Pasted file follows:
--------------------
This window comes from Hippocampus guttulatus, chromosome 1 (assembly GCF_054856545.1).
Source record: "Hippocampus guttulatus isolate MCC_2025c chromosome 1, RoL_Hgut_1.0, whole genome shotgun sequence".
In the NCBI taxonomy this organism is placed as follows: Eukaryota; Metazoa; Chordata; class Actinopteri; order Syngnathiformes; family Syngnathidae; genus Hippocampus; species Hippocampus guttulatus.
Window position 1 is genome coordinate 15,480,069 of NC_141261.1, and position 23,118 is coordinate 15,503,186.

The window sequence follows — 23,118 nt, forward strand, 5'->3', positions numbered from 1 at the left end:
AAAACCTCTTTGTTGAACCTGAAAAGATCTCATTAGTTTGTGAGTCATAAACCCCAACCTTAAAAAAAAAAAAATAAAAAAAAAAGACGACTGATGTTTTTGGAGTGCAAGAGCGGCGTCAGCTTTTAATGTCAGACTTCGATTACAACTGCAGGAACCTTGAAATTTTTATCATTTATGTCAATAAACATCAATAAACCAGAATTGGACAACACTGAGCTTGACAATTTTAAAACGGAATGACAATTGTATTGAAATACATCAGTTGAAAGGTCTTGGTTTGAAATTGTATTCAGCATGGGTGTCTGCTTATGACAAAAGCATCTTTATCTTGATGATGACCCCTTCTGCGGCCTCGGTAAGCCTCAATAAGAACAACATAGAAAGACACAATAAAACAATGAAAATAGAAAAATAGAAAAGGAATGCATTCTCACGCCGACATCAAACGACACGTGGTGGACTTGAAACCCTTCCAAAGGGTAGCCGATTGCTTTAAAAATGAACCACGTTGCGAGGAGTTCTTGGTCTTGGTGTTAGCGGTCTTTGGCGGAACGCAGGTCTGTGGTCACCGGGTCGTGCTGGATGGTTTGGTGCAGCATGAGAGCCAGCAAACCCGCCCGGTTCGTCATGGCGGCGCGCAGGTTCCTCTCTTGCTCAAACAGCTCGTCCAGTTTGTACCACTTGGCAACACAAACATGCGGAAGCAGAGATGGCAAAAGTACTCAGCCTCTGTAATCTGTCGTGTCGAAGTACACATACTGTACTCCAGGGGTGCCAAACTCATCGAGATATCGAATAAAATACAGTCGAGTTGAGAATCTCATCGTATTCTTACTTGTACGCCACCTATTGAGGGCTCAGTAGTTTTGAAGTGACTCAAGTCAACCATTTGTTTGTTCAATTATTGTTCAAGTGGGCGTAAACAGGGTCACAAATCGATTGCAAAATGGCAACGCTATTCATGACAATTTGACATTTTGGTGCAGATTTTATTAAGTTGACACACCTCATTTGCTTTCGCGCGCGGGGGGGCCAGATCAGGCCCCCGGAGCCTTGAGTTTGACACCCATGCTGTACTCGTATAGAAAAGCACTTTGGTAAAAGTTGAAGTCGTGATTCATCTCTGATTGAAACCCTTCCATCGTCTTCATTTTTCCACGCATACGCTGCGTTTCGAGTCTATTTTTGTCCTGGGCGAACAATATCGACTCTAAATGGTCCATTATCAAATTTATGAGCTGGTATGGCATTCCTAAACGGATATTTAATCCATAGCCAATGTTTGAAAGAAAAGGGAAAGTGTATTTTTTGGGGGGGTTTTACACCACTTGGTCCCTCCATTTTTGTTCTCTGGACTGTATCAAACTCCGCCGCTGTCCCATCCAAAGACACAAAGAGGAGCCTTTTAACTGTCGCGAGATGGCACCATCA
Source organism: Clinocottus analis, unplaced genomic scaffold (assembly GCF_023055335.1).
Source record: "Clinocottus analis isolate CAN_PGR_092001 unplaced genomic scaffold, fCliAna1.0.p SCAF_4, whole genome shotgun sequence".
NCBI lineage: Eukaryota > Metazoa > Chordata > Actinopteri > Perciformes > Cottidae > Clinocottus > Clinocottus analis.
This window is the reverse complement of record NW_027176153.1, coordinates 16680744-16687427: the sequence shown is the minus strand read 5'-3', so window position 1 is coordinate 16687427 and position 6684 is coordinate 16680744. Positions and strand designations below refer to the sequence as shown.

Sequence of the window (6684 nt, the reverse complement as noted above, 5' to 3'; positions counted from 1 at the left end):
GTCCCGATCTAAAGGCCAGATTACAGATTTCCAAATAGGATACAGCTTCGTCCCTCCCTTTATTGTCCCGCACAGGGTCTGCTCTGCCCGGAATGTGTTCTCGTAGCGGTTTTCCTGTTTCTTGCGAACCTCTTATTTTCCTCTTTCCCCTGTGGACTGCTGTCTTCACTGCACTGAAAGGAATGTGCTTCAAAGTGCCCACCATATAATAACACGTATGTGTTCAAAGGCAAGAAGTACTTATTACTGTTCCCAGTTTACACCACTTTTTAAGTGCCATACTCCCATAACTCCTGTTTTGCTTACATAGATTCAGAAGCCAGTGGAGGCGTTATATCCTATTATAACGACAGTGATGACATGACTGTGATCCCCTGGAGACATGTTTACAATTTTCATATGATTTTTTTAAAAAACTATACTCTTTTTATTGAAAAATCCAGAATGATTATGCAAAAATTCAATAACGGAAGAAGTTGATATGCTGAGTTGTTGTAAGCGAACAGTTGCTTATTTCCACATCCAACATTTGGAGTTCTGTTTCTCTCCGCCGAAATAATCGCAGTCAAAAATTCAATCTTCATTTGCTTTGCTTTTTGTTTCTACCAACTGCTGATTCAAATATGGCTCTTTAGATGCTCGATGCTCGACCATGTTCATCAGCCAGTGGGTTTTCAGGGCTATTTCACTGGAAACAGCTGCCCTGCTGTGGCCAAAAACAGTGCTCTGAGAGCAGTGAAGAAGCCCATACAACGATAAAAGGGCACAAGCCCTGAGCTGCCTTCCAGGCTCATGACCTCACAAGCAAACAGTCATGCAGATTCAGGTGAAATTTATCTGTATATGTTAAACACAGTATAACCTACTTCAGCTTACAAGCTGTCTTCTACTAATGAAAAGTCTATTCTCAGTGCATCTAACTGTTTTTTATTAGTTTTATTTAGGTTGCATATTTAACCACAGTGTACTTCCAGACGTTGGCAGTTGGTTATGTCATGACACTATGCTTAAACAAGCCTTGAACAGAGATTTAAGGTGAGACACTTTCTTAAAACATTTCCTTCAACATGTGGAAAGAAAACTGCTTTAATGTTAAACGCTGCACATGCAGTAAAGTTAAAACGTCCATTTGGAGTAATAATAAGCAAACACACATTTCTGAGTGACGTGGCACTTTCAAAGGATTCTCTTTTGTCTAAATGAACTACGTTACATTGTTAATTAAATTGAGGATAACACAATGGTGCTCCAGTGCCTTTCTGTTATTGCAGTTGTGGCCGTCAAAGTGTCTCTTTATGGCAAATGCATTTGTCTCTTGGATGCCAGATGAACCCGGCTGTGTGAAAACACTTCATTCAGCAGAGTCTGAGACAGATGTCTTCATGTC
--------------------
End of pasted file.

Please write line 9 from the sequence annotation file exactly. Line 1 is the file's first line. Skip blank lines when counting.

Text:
NCBI lineage: Eukaryota > Metazoa > Chordata > Actinopteri > Perciformes > Cottidae > Clinocottus > Clinocottus analis.